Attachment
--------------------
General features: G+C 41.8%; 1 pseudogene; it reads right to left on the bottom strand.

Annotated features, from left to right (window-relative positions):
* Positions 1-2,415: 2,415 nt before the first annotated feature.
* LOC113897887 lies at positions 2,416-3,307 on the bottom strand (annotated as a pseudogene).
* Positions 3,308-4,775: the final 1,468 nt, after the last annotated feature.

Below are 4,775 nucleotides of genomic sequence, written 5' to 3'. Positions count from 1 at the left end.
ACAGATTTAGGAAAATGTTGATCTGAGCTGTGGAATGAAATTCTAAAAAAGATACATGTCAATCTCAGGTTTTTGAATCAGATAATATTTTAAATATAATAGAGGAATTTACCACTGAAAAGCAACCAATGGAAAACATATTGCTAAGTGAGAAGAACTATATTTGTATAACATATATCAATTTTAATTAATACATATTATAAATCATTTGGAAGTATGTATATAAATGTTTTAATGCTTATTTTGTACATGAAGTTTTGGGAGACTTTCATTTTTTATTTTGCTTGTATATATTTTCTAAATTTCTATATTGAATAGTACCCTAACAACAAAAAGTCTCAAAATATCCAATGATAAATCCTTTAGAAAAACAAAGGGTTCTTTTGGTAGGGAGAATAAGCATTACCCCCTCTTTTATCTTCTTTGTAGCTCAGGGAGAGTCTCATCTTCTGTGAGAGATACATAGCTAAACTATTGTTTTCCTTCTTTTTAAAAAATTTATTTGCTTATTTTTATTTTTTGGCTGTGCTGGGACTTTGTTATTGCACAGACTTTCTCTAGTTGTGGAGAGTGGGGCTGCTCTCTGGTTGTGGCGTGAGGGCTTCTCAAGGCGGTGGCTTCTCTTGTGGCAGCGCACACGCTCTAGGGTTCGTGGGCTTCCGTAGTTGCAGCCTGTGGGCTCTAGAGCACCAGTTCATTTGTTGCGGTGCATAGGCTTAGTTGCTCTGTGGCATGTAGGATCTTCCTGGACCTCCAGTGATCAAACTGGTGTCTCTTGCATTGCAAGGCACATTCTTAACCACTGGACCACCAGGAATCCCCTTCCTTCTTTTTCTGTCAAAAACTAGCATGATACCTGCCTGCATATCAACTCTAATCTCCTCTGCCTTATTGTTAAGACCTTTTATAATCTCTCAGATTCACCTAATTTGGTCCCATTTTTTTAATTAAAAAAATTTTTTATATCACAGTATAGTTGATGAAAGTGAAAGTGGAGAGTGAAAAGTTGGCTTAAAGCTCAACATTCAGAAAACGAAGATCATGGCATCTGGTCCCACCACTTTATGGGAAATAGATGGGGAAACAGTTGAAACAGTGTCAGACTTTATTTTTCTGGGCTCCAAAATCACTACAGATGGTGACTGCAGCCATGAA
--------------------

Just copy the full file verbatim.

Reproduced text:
General features: G+C 41.8%; 1 pseudogene; it reads right to left on the bottom strand.

Annotated features, from left to right (window-relative positions):
* Positions 1-2,415: 2,415 nt before the first annotated feature.
* LOC113897887 lies at positions 2,416-3,307 on the bottom strand (annotated as a pseudogene).
* Positions 3,308-4,775: the final 1,468 nt, after the last annotated feature.

Below are 4,775 nucleotides of genomic sequence, written 5' to 3'. Positions count from 1 at the left end.
ACAGATTTAGGAAAATGTTGATCTGAGCTGTGGAATGAAATTCTAAAAAAGATACATGTCAATCTCAGGTTTTTGAATCAGATAATATTTTAAATATAATAGAGGAATTTACCACTGAAAAGCAACCAATGGAAAACATATTGCTAAGTGAGAAGAACTATATTTGTATAACATATATCAATTTTAATTAATACATATTATAAATCATTTGGAAGTATGTATATAAATGTTTTAATGCTTATTTTGTACATGAAGTTTTGGGAGACTTTCATTTTTTATTTTGCTTGTATATATTTTCTAAATTTCTATATTGAATAGTACCCTAACAACAAAAAGTCTCAAAATATCCAATGATAAATCCTTTAGAAAAACAAAGGGTTCTTTTGGTAGGGAGAATAAGCATTACCCCCTCTTTTATCTTCTTTGTAGCTCAGGGAGAGTCTCATCTTCTGTGAGAGATACATAGCTAAACTATTGTTTTCCTTCTTTTTAAAAAATTTATTTGCTTATTTTTATTTTTTGGCTGTGCTGGGACTTTGTTATTGCACAGACTTTCTCTAGTTGTGGAGAGTGGGGCTGCTCTCTGGTTGTGGCGTGAGGGCTTCTCAAGGCGGTGGCTTCTCTTGTGGCAGCGCACACGCTCTAGGGTTCGTGGGCTTCCGTAGTTGCAGCCTGTGGGCTCTAGAGCACCAGTTCATTTGTTGCGGTGCATAGGCTTAGTTGCTCTGTGGCATGTAGGATCTTCCTGGACCTCCAGTGATCAAACTGGTGTCTCTTGCATTGCAAGGCACATTCTTAACCACTGGACCACCAGGAATCCCCTTCCTTCTTTTTCTGTCAAAAACTAGCATGATACCTGCCTGCATATCAACTCTAATCTCCTCTGCCTTATTGTTAAGACCTTTTATAATCTCTCAGATTCACCTAATTTGGTCCCATTTTTTTAATTAAAAAAATTTTTTATATCACAGTATAGTTGATGAAAGTGAAAGTGGAGAGTGAAAAGTTGGCTTAAAGCTCAACATTCAGAAAACGAAGATCATGGCATCTGGTCCCACCACTTTATGGGAAATAGATGGGGAAACAGTTGAAACAGTGTCAGACTTTATTTTTCTGGGCTCCAAAATCACTACAGATGGTGACTGCAGCCATGAA